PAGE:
Last I checked, Catholicism doesn't encourage its followers to kill and eat people to appease ancient, pagan deities.
Holding vigil at ancestors’ graves, adorning gravestones with personal items, and lighting candles are all Spanish, Catholic funerary traditions brought to the New World by Spanish Conquistadors. They are not Aztec traditions, but rather they are the traditions of Aztec oppressors.
Lastly, it is said that, unlike Halloween, Dia de Muertos isn’t scary, and that’s why it shouldn’t be celebrated alongside scarier Halloween traditions like ghosts and zombies. How’s this for scary: Mictecacihuatl, The Lady of the Dead, was sacrificed as an infant; during that sacrifice she had all her skin flayed off. Her jaw was then torn open so she could spend eternity consuming stars during the day. Her husband, Mictlantecuhtli, wore a necklace of human eyeballs.
I dunno … sounds pretty scary to me.
At a time when most witches are just happy to practice their faith without anyone screaming for them to be burned at the stake, this new offensive by Catholics seems particularly silly. It also seems rather hypocritical that Catholics would say anything - at all, ever - about others “appropriating” their culture. Especially since Dia de Muertos has lost the one thing that tied it to ancient, Mesoamerican pagan tradition: Honoring Mictecacihuatl.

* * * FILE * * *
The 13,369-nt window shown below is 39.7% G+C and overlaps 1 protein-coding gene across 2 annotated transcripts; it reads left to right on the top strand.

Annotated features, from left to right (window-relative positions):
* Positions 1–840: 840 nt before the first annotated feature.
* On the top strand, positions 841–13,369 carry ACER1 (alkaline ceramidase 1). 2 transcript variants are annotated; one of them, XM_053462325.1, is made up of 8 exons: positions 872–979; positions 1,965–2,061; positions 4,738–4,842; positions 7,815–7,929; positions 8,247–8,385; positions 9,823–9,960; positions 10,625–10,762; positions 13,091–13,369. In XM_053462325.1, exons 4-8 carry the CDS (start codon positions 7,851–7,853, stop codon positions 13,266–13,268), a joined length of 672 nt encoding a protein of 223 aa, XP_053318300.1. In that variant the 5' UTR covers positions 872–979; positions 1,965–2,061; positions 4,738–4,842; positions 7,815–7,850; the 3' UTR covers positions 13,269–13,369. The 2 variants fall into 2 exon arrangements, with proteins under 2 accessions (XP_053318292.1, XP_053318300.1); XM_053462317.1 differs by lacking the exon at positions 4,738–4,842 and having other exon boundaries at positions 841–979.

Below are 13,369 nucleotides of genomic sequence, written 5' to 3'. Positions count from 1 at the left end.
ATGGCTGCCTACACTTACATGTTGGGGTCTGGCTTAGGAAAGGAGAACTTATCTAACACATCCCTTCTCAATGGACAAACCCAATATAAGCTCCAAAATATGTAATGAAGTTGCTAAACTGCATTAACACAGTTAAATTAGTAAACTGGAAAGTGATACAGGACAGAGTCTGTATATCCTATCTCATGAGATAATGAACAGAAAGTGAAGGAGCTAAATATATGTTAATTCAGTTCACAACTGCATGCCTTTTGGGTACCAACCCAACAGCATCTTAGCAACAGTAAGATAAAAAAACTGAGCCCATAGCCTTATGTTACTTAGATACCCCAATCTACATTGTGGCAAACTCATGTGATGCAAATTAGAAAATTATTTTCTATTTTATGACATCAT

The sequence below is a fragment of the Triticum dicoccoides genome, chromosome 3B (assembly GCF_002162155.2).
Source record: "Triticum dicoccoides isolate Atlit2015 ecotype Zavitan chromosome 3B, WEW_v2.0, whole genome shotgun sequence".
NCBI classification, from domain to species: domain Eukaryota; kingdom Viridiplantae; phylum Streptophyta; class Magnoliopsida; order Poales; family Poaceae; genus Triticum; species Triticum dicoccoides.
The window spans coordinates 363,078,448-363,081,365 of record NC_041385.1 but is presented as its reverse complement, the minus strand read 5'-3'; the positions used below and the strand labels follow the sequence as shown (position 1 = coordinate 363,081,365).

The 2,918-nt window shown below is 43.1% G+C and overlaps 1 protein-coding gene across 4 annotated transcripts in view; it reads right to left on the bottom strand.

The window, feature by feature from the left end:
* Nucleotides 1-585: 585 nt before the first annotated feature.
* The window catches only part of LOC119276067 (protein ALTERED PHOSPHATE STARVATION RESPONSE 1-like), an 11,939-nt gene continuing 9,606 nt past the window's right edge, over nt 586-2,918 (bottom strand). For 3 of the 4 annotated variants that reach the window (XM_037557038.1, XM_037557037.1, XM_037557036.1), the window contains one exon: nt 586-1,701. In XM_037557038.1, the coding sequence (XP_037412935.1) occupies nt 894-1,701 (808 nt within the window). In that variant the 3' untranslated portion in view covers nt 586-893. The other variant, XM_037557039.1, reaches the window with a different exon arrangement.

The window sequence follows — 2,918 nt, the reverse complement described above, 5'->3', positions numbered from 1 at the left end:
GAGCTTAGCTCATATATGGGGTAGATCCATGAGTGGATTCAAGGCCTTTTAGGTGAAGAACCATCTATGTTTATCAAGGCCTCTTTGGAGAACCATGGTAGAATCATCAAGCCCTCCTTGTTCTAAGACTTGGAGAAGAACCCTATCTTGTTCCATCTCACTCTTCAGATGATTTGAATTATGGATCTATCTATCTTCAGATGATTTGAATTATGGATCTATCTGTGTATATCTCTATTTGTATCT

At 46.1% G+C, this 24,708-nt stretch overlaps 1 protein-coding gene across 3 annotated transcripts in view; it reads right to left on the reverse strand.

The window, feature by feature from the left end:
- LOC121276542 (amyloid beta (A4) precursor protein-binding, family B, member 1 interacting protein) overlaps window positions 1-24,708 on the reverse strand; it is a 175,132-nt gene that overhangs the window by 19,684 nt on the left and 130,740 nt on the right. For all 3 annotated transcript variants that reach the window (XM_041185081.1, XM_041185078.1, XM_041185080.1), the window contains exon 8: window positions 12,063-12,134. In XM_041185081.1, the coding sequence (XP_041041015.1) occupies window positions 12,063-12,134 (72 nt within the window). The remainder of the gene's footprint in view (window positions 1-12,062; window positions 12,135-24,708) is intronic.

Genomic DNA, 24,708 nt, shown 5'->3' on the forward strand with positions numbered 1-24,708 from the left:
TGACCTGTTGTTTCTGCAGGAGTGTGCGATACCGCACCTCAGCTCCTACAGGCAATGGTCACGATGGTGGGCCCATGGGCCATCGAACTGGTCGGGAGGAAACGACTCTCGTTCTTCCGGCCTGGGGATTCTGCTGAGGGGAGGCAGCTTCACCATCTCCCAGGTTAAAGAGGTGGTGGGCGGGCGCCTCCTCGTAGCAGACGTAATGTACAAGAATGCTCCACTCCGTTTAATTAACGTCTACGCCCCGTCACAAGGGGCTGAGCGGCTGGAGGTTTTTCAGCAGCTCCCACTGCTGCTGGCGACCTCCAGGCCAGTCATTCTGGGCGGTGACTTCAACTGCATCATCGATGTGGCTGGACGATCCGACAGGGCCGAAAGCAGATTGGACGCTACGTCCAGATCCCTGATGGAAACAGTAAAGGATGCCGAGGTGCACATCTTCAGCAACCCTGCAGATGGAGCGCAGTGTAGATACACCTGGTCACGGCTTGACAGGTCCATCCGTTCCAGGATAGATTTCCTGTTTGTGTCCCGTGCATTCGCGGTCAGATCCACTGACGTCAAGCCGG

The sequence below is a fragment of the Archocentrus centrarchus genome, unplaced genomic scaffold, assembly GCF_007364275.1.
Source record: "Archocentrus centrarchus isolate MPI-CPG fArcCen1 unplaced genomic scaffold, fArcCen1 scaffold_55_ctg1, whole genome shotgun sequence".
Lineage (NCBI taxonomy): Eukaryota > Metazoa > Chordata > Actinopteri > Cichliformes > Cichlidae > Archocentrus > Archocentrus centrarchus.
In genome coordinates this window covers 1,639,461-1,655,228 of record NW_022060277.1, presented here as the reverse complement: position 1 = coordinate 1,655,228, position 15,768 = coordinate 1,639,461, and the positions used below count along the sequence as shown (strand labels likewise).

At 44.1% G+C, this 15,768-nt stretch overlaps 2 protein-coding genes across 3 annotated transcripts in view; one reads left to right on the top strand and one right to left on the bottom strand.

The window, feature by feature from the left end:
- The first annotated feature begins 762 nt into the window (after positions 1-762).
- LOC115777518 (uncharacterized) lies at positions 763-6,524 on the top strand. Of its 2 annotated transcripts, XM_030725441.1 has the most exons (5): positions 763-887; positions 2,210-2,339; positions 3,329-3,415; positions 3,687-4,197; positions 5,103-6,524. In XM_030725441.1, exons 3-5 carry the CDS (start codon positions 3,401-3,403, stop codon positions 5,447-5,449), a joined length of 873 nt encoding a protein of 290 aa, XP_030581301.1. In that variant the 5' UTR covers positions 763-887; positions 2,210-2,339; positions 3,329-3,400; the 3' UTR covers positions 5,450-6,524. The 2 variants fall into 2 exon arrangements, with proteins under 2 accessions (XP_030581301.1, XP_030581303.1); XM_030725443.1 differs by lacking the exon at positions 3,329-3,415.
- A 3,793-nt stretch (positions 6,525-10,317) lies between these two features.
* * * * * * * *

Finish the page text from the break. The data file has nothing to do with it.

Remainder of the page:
I dunno … maybe Americans should distance themselves from sugar skulls. Calavera, and more specifically, sugar skulls, were brought to the New World by European Conquerers, ergo, sugar skulls are a symbol of white, European, Catholic oppression. Even the sugar with which the skulls are made was only available because of slave labor in the Caribbean. These “traditions” were meant not to honor but to replace a beloved indigenous deity with Catholic swag … so maybe we shouldn’t want to borrow it.